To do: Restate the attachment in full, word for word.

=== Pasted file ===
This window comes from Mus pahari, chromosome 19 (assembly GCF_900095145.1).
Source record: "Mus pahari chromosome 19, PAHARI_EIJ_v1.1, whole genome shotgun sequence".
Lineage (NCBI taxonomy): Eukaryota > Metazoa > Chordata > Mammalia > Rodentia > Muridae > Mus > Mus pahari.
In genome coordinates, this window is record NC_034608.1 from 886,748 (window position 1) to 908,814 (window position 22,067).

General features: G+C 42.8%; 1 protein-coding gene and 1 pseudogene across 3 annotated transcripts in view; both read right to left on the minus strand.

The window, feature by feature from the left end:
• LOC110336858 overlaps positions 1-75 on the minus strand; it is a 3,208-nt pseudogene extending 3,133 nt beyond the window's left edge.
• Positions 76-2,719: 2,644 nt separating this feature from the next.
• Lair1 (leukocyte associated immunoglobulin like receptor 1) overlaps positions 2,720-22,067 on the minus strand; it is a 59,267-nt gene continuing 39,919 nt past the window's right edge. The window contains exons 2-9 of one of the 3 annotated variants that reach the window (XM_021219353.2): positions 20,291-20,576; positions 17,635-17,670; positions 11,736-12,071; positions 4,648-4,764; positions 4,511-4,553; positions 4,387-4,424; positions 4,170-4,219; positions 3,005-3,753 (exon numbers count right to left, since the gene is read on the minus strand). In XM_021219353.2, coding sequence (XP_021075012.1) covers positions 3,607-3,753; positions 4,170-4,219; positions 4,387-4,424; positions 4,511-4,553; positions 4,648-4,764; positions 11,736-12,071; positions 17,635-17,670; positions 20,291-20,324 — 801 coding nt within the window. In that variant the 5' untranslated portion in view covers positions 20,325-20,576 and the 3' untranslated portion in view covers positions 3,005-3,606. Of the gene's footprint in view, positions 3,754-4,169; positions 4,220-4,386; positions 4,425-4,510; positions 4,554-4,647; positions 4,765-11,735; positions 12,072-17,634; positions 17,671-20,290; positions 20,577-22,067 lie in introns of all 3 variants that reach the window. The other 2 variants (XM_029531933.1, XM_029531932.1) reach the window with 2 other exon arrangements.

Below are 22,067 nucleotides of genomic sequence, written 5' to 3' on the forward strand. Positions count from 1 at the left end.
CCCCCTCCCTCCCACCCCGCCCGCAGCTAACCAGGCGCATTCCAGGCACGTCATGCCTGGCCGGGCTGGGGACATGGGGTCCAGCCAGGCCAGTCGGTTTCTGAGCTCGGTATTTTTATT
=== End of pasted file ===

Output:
This window comes from Mus pahari, chromosome 19 (assembly GCF_900095145.1).
Source record: "Mus pahari chromosome 19, PAHARI_EIJ_v1.1, whole genome shotgun sequence".
Lineage (NCBI taxonomy): Eukaryota > Metazoa > Chordata > Mammalia > Rodentia > Muridae > Mus > Mus pahari.
In genome coordinates, this window is record NC_034608.1 from 886,748 (window position 1) to 908,814 (window position 22,067).

General features: G+C 42.8%; 1 protein-coding gene and 1 pseudogene across 3 annotated transcripts in view; both read right to left on the minus strand.

The window, feature by feature from the left end:
• LOC110336858 overlaps positions 1-75 on the minus strand; it is a 3,208-nt pseudogene extending 3,133 nt beyond the window's left edge.
• Positions 76-2,719: 2,644 nt separating this feature from the next.
• Lair1 (leukocyte associated immunoglobulin like receptor 1) overlaps positions 2,720-22,067 on the minus strand; it is a 59,267-nt gene continuing 39,919 nt past the window's right edge. The window contains exons 2-9 of one of the 3 annotated variants that reach the window (XM_021219353.2): positions 20,291-20,576; positions 17,635-17,670; positions 11,736-12,071; positions 4,648-4,764; positions 4,511-4,553; positions 4,387-4,424; positions 4,170-4,219; positions 3,005-3,753 (exon numbers count right to left, since the gene is read on the minus strand). In XM_021219353.2, coding sequence (XP_021075012.1) covers positions 3,607-3,753; positions 4,170-4,219; positions 4,387-4,424; positions 4,511-4,553; positions 4,648-4,764; positions 11,736-12,071; positions 17,635-17,670; positions 20,291-20,324 — 801 coding nt within the window. In that variant the 5' untranslated portion in view covers positions 20,325-20,576 and the 3' untranslated portion in view covers positions 3,005-3,606. Of the gene's footprint in view, positions 3,754-4,169; positions 4,220-4,386; positions 4,425-4,510; positions 4,554-4,647; positions 4,765-11,735; positions 12,072-17,634; positions 17,671-20,290; positions 20,577-22,067 lie in introns of all 3 variants that reach the window. The other 2 variants (XM_029531933.1, XM_029531932.1) reach the window with 2 other exon arrangements.

Below are 22,067 nucleotides of genomic sequence, written 5' to 3' on the forward strand. Positions count from 1 at the left end.
CCCCCTCCCTCCCACCCCGCCCGCAGCTAACCAGGCGCATTCCAGGCACGTCATGCCTGGCCGGGCTGGGGACATGGGGTCCAGCCAGGCCAGTCGGTTTCTGAGCTCGGTATTTTTATT